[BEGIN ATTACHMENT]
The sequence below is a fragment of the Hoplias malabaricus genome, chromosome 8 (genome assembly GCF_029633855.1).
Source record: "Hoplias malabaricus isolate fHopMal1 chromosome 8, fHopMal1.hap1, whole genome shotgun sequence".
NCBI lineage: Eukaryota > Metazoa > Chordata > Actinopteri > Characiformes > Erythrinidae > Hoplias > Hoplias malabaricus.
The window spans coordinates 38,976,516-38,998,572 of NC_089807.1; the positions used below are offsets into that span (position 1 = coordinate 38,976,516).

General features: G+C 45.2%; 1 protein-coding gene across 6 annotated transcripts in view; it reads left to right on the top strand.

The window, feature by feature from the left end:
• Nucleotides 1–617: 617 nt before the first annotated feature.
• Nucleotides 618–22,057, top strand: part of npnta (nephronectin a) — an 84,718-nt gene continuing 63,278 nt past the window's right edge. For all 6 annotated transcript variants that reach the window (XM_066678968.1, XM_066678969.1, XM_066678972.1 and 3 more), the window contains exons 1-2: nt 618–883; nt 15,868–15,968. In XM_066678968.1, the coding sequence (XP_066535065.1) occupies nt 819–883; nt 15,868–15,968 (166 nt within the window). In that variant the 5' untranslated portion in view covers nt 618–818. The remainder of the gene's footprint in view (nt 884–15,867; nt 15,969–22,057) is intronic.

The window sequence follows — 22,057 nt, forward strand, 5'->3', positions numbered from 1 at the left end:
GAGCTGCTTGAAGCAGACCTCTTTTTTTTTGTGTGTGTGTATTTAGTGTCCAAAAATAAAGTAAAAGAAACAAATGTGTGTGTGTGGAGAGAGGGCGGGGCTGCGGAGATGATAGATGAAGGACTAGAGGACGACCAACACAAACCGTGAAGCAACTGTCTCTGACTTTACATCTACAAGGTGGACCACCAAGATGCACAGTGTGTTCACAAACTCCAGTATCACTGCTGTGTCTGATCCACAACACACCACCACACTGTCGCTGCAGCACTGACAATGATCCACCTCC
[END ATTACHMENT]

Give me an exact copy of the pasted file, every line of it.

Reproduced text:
The sequence below is a fragment of the Hoplias malabaricus genome, chromosome 8 (genome assembly GCF_029633855.1).
Source record: "Hoplias malabaricus isolate fHopMal1 chromosome 8, fHopMal1.hap1, whole genome shotgun sequence".
NCBI lineage: Eukaryota > Metazoa > Chordata > Actinopteri > Characiformes > Erythrinidae > Hoplias > Hoplias malabaricus.
The window spans coordinates 38,976,516-38,998,572 of NC_089807.1; the positions used below are offsets into that span (position 1 = coordinate 38,976,516).

General features: G+C 45.2%; 1 protein-coding gene across 6 annotated transcripts in view; it reads left to right on the top strand.

The window, feature by feature from the left end:
• Nucleotides 1–617: 617 nt before the first annotated feature.
• Nucleotides 618–22,057, top strand: part of npnta (nephronectin a) — an 84,718-nt gene continuing 63,278 nt past the window's right edge. For all 6 annotated transcript variants that reach the window (XM_066678968.1, XM_066678969.1, XM_066678972.1 and 3 more), the window contains exons 1-2: nt 618–883; nt 15,868–15,968. In XM_066678968.1, the coding sequence (XP_066535065.1) occupies nt 819–883; nt 15,868–15,968 (166 nt within the window). In that variant the 5' untranslated portion in view covers nt 618–818. The remainder of the gene's footprint in view (nt 884–15,867; nt 15,969–22,057) is intronic.

The window sequence follows — 22,057 nt, forward strand, 5'->3', positions numbered from 1 at the left end:
GAGCTGCTTGAAGCAGACCTCTTTTTTTTTGTGTGTGTGTATTTAGTGTCCAAAAATAAAGTAAAAGAAACAAATGTGTGTGTGTGGAGAGAGGGCGGGGCTGCGGAGATGATAGATGAAGGACTAGAGGACGACCAACACAAACCGTGAAGCAACTGTCTCTGACTTTACATCTACAAGGTGGACCACCAAGATGCACAGTGTGTTCACAAACTCCAGTATCACTGCTGTGTCTGATCCACAACACACCACCACACTGTCGCTGCAGCACTGACAATGATCCACCTCC